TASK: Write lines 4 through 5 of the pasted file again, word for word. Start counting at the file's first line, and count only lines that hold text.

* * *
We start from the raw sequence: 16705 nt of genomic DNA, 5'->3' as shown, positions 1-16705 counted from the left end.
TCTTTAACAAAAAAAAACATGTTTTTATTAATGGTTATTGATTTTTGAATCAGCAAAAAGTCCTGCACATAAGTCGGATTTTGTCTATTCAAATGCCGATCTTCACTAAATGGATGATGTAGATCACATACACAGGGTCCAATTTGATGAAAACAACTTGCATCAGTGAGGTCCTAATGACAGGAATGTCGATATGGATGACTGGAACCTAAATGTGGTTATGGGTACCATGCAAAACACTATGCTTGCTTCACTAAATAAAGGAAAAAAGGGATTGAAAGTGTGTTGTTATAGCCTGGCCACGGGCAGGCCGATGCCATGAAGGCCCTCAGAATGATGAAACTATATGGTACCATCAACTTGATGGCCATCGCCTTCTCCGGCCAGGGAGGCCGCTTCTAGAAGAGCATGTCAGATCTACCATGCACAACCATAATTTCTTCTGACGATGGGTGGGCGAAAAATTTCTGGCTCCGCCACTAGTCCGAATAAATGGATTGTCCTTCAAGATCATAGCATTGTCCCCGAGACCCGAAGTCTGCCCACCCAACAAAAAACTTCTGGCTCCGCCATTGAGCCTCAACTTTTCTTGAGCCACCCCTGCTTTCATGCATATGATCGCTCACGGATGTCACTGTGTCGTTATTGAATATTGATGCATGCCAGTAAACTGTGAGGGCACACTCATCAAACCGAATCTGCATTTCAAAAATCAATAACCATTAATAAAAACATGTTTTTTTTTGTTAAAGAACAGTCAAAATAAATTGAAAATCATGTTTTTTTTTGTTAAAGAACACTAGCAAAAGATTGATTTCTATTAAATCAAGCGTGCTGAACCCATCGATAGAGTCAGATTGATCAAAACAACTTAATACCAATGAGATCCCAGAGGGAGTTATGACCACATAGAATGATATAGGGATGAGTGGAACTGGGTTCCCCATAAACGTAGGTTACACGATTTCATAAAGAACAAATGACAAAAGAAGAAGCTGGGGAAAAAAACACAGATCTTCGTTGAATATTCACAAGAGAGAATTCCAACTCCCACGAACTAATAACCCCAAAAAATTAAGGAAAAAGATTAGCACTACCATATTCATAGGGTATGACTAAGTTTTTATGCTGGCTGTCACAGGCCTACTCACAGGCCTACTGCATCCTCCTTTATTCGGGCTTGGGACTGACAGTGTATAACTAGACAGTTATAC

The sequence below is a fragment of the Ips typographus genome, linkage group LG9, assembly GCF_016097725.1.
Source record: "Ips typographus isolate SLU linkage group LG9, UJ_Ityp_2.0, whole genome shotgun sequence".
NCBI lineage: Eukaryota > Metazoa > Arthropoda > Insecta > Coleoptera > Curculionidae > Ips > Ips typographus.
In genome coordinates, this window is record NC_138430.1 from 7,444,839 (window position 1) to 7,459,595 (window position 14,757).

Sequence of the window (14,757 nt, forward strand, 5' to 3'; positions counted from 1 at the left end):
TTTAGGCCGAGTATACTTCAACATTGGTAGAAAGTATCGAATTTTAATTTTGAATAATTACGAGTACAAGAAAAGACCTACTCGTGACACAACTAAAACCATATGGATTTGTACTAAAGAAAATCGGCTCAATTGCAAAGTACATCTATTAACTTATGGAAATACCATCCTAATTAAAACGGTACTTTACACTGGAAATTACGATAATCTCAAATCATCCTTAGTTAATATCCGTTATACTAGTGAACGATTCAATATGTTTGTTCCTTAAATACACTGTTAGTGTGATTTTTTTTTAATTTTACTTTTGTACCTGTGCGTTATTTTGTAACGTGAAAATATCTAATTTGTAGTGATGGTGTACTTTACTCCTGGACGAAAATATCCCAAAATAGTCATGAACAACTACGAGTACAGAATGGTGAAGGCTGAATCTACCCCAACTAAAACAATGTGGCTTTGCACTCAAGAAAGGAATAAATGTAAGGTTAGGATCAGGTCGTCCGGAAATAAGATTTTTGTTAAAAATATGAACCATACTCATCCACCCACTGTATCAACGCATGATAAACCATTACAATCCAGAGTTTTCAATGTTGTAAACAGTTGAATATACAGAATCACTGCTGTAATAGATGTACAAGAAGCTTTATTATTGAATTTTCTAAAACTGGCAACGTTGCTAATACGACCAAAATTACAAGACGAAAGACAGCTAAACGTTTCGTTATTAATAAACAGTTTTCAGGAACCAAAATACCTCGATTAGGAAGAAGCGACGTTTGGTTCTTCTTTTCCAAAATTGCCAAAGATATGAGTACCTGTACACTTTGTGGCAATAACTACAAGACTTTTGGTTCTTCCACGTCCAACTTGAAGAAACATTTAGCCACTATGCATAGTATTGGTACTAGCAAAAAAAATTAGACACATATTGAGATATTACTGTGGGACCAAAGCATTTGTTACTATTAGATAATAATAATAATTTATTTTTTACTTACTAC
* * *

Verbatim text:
Source record: "Ips typographus isolate SLU linkage group LG9, UJ_Ityp_2.0, whole genome shotgun sequence".
NCBI lineage: Eukaryota > Metazoa > Arthropoda > Insecta > Coleoptera > Curculionidae > Ips > Ips typographus.